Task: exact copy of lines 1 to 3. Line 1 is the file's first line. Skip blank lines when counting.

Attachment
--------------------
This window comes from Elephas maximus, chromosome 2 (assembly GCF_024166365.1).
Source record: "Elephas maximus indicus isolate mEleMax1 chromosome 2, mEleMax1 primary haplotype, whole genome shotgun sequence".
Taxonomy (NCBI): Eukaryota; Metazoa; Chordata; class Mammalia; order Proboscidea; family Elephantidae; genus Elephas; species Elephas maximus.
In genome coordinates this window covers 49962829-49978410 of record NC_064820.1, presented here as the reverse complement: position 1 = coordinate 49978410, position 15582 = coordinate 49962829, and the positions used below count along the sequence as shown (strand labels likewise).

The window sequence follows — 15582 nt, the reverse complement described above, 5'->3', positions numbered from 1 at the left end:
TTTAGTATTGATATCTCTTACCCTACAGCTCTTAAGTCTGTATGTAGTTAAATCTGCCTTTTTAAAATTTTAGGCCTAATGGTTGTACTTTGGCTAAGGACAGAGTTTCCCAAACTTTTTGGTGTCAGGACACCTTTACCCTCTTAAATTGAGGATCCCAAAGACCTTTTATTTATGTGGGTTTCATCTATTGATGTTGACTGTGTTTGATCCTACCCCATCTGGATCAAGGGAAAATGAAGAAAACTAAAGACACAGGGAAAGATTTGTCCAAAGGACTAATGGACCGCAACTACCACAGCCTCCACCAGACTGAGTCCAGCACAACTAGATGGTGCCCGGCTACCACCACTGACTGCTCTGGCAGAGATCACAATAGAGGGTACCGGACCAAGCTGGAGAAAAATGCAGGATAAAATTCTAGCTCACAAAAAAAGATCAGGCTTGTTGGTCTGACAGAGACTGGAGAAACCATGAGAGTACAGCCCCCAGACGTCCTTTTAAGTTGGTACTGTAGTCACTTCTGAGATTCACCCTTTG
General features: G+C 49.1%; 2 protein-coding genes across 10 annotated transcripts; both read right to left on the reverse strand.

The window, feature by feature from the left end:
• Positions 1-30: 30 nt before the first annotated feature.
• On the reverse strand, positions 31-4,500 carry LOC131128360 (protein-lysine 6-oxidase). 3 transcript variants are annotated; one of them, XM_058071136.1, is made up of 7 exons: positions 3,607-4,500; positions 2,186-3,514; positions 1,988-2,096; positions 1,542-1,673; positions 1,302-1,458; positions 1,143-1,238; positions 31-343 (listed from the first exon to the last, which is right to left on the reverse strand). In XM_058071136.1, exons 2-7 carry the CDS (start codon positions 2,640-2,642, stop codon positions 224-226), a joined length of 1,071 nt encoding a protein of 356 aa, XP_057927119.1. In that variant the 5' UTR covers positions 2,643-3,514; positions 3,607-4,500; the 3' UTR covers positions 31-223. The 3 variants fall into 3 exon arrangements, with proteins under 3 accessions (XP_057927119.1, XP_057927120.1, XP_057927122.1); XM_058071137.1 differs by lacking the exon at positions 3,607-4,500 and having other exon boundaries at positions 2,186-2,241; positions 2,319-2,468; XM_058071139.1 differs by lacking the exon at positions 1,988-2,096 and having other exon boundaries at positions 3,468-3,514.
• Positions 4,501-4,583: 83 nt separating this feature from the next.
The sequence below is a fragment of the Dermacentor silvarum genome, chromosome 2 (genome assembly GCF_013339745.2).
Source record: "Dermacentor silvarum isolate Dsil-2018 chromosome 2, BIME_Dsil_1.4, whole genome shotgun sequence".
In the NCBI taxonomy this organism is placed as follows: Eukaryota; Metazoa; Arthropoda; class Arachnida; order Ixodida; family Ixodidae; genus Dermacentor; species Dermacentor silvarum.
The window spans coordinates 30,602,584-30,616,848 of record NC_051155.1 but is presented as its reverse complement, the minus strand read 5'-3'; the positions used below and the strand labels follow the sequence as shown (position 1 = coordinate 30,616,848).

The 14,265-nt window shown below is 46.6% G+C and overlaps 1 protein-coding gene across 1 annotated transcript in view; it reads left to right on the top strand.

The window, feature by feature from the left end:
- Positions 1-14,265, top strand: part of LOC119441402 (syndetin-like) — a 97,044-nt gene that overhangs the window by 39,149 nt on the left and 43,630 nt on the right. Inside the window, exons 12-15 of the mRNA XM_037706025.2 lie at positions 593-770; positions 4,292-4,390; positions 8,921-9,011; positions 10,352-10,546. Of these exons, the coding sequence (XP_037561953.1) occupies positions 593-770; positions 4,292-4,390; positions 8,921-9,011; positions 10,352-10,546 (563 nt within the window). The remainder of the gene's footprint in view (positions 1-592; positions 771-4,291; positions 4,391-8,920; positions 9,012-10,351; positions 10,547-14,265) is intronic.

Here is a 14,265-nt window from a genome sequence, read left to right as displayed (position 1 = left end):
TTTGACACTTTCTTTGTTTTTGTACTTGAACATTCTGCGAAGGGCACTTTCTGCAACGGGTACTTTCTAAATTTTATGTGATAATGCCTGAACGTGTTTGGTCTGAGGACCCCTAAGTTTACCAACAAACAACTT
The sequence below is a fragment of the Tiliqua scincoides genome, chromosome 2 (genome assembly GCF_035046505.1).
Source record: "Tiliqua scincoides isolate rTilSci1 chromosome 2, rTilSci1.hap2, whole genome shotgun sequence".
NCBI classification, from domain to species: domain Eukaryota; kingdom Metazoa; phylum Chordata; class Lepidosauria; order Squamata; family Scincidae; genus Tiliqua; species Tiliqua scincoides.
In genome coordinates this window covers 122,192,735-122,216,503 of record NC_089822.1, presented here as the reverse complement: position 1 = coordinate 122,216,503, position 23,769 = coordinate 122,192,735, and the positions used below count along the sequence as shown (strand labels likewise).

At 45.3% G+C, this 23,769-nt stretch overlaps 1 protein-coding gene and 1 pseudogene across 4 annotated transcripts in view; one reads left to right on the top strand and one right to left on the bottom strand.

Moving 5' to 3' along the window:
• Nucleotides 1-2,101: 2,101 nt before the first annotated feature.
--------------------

This window comes from Elephas maximus, chromosome 2 (assembly GCF_024166365.1).
Source record: "Elephas maximus indicus isolate mEleMax1 chromosome 2, mEleMax1 primary haplotype, whole genome shotgun sequence".
Taxonomy (NCBI): Eukaryota; Metazoa; Chordata; class Mammalia; order Proboscidea; family Elephantidae; genus Elephas; species Elephas maximus.